European alternative energy companies weigh NW expansions, says Portland booster on trade mission
GPI CEO, Monique Claiborne, attended a 7-day mission to Brussels and Madrid hosted by the European Union. During this mission, she engaged in vital discussions with 10 US and 27 EU leaders on global economic vitality, spanning topics from renewable energy to international policy and highlighting Greater Portland's strategic appeal. The following article appeared in The Oregonian.
At least three European alternative-energy companies are considering new manufacturing operations in or around Portland, according to representatives of an economic development group who met with the companies on a trade mission this week.
Monique Claiborne, chief executive of Greater Portland Inc., said she spoke with representatives of each company during a seven-day trip to Belgium and Spain last week organized and paid for by the European Union. They include:
- A “clean ammonia” producer that would manufacture and export the chemical, commonly used as fertilizer, to Asia for use as an alternative fuel. The company would produce low-carbon intensity ammonia, Claiborne said.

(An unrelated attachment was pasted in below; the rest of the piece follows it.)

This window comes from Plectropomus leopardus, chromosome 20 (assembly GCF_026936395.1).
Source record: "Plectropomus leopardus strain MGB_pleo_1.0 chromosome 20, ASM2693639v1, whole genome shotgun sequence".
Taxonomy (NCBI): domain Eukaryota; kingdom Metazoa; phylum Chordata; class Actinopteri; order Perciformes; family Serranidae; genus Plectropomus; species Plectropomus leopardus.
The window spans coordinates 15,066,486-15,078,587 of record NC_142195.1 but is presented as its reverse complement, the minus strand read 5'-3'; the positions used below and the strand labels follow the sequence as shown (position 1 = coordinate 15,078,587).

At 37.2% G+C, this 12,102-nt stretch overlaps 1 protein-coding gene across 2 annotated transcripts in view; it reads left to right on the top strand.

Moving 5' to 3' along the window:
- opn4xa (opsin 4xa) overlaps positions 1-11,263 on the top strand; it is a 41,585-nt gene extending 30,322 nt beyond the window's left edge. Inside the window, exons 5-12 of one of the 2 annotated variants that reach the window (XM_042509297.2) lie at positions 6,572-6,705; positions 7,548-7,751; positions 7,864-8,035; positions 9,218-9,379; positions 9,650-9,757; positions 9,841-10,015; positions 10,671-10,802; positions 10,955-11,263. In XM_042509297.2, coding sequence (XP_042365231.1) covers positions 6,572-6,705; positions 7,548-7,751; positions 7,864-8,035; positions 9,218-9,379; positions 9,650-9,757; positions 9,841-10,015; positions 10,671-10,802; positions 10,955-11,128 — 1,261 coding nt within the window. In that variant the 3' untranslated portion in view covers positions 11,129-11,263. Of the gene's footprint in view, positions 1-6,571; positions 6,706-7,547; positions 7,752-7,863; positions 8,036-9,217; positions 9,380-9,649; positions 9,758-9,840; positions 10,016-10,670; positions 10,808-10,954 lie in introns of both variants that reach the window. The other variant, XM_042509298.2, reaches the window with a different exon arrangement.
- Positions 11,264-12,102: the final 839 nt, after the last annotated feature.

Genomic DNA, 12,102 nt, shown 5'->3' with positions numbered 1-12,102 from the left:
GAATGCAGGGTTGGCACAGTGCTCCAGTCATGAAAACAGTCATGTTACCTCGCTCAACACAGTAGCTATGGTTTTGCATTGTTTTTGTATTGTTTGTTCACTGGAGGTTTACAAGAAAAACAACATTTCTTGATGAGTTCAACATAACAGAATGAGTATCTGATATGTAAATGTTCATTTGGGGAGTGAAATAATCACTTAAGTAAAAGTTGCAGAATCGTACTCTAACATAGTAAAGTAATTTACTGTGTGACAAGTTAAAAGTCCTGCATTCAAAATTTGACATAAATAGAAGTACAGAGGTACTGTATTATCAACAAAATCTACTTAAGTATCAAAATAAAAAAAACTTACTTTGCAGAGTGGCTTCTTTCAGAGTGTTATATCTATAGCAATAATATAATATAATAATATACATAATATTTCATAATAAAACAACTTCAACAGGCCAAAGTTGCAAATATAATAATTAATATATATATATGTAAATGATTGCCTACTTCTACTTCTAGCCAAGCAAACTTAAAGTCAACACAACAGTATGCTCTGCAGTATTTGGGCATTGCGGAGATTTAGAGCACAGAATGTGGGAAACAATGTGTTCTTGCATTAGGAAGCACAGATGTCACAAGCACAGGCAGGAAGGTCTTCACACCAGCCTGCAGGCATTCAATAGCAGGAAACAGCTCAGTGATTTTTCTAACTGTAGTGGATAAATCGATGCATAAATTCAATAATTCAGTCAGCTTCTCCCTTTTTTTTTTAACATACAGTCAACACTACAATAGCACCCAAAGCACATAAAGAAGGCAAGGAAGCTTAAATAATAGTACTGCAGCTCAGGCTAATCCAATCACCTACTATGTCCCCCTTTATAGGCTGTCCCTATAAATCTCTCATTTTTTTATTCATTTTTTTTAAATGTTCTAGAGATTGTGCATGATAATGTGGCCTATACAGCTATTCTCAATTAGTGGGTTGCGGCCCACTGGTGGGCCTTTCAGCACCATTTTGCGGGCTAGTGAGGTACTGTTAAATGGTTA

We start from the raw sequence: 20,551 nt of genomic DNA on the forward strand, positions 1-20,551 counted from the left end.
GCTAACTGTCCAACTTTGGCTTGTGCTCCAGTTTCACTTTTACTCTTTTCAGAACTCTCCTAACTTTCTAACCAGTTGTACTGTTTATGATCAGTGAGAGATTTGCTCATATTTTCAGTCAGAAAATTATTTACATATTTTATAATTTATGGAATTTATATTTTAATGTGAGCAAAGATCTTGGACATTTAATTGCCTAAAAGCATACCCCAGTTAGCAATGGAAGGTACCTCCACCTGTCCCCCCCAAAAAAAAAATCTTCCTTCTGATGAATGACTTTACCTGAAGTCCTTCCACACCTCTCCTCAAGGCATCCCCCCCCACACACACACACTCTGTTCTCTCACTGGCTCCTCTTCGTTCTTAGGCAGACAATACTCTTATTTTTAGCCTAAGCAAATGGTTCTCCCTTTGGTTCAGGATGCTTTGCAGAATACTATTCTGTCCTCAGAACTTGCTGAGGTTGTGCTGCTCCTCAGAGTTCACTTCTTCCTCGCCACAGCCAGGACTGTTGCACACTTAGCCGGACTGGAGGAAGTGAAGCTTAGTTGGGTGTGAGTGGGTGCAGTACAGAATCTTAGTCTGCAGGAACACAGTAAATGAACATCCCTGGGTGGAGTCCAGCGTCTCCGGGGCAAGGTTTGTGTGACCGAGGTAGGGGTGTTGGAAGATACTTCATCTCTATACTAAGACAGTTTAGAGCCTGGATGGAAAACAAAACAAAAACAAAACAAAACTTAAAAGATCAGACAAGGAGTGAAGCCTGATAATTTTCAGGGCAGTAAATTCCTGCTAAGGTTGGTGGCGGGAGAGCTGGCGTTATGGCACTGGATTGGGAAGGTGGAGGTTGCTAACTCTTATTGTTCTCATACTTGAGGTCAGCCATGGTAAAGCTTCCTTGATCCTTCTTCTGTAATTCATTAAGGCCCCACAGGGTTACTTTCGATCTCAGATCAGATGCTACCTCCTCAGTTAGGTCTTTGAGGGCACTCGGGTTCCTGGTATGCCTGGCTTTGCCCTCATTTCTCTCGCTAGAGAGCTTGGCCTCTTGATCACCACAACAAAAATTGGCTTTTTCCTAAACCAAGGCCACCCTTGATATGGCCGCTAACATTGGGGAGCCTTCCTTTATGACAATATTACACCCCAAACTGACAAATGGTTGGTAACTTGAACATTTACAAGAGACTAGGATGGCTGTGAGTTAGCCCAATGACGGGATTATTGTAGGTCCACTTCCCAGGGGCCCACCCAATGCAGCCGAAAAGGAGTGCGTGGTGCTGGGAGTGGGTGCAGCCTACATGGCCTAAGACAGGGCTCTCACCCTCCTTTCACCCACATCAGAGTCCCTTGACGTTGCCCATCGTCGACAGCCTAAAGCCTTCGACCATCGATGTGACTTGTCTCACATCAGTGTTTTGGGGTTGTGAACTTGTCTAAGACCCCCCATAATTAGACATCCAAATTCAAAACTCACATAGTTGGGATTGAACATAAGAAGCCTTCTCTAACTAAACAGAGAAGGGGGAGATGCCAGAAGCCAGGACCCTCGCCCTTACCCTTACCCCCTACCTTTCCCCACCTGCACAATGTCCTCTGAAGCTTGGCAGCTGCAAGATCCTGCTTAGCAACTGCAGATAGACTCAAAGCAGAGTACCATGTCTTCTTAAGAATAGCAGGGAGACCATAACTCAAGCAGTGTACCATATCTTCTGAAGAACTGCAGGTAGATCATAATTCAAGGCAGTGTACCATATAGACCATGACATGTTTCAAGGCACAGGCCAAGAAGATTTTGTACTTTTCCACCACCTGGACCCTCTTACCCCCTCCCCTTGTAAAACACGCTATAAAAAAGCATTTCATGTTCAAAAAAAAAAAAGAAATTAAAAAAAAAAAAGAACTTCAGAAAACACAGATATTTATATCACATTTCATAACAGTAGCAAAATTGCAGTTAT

- A supplier for wind-energy companies that would open a manufacturing facility to serve a major client, the Spanish renewable power company Iberdrola. That company’s U.S. subsidiary, Avangrid Renewables, is headquartered in Portland.
- A third company with U.S. operations that would manufacture prefabricated components for renewable energy generation.
A fourth company with operations in Vancouver is considering expansion in Massachusetts, Claiborne said. The group hopes to convince the company to expand at its existing site instead.
Claiborne, speaking from Madrid, declined to name the companies.
“When you look at Portland’s competitive industries,” she said, “in climate tech, there’s an interest in the region.”
Oregon, she said, is appealing because of its highly educated workforce and proximity to Asian markets — but also because of available subsidies.
European firms have renewed interest in U.S. expansion because of subsidies available through the federal Inflation Reduction Act. Oregon will award $50,000 in public dollars to companies applying for federal funds through the act.
The companies considering Oregon expansions may also look to tap the governor’s strategic reserve fund.
Claiborne said the trade trip had its origins in the World Athletics Championships held last year in Eugene. As part of the event, the organization hosted a delegation from the EU in addition to companies from Europe, Asia and Canada.